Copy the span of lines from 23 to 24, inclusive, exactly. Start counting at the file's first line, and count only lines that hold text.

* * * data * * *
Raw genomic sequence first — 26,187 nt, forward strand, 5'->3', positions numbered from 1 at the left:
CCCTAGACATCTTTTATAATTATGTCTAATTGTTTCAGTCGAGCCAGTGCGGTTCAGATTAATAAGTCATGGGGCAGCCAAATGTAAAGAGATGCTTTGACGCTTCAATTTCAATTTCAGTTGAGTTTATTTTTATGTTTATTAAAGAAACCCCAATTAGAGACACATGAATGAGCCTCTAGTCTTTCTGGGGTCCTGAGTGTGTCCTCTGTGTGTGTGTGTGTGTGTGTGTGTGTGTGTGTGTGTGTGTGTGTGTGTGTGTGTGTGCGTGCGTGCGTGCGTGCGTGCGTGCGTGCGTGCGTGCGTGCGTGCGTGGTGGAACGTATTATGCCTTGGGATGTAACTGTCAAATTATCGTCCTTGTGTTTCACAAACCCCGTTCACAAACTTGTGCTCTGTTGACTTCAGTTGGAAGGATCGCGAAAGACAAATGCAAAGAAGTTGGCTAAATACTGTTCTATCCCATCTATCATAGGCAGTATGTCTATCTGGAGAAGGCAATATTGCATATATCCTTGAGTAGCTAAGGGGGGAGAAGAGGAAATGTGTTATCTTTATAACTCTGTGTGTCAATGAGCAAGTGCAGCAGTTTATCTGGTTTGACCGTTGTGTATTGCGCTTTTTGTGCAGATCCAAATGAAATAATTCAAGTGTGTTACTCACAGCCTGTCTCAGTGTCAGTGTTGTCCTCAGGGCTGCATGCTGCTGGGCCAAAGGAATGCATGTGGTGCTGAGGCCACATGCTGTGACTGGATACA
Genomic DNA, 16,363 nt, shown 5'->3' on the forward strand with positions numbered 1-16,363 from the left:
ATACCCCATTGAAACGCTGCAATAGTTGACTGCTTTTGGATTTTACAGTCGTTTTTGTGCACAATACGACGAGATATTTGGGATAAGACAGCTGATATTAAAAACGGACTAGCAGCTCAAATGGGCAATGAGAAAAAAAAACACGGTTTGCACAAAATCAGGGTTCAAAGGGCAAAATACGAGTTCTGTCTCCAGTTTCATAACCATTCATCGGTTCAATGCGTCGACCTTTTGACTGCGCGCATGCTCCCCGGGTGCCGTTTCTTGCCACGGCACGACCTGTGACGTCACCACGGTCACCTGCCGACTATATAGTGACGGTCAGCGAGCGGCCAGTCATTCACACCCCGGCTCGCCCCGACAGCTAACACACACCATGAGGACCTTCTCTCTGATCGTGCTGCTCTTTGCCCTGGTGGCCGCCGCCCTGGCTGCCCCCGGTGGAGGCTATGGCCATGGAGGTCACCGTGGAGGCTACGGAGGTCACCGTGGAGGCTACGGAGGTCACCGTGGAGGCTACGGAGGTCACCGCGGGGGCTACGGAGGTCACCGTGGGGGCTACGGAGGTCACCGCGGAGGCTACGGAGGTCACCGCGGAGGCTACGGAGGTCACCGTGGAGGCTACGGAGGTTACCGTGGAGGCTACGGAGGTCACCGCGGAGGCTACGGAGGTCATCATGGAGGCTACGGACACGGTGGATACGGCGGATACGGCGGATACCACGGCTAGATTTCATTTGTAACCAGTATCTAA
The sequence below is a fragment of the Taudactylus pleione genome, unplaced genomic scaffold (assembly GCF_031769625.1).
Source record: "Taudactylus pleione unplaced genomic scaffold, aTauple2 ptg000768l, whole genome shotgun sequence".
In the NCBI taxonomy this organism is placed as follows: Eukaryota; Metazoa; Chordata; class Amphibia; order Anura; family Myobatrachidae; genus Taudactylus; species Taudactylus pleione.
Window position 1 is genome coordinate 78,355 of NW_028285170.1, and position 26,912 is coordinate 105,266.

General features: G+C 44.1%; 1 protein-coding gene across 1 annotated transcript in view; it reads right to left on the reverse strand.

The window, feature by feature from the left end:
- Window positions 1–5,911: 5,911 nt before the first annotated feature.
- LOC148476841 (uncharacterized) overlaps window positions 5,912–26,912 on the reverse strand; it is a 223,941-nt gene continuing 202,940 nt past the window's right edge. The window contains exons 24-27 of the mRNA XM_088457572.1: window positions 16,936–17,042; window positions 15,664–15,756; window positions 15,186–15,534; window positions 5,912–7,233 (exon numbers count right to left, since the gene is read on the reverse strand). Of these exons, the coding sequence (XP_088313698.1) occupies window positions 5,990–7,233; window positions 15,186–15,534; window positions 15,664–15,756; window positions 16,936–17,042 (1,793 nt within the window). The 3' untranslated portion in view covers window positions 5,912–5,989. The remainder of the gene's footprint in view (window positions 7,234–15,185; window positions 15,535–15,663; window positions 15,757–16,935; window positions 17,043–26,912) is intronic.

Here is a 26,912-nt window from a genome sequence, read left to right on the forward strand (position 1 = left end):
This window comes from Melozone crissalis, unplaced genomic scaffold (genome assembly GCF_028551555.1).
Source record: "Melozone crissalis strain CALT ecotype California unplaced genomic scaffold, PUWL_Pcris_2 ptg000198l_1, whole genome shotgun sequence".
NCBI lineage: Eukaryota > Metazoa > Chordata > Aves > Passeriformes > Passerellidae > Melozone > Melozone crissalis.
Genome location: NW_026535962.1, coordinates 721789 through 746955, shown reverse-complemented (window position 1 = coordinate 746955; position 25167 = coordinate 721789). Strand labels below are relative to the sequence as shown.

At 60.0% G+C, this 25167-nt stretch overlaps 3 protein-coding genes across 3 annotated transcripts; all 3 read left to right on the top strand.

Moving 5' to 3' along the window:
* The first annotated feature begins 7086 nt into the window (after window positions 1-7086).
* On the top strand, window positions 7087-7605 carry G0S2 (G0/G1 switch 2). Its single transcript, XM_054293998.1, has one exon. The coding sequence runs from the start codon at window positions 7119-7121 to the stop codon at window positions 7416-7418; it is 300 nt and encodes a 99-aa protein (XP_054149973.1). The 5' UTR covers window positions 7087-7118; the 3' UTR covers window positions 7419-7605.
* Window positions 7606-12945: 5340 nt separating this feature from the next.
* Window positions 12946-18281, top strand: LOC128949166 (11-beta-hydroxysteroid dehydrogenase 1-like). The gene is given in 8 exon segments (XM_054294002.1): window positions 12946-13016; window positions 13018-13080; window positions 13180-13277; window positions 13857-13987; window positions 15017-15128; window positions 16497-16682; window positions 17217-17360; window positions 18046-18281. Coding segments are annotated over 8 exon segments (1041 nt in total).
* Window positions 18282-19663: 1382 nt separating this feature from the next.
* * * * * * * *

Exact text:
* Window positions 12946-18281, top strand: LOC128949166 (11-beta-hydroxysteroid dehydrogenase 1-like). The gene is given in 8 exon segments (XM_054294002.1): window positions 12946-13016; window positions 13018-13080; window positions 13180-13277; window positions 13857-13987; window positions 15017-15128; window positions 16497-16682; window positions 17217-17360; window positions 18046-18281. Coding segments are annotated over 8 exon segments (1041 nt in total).
* Window positions 18282-19663: 1382 nt separating this feature from the next.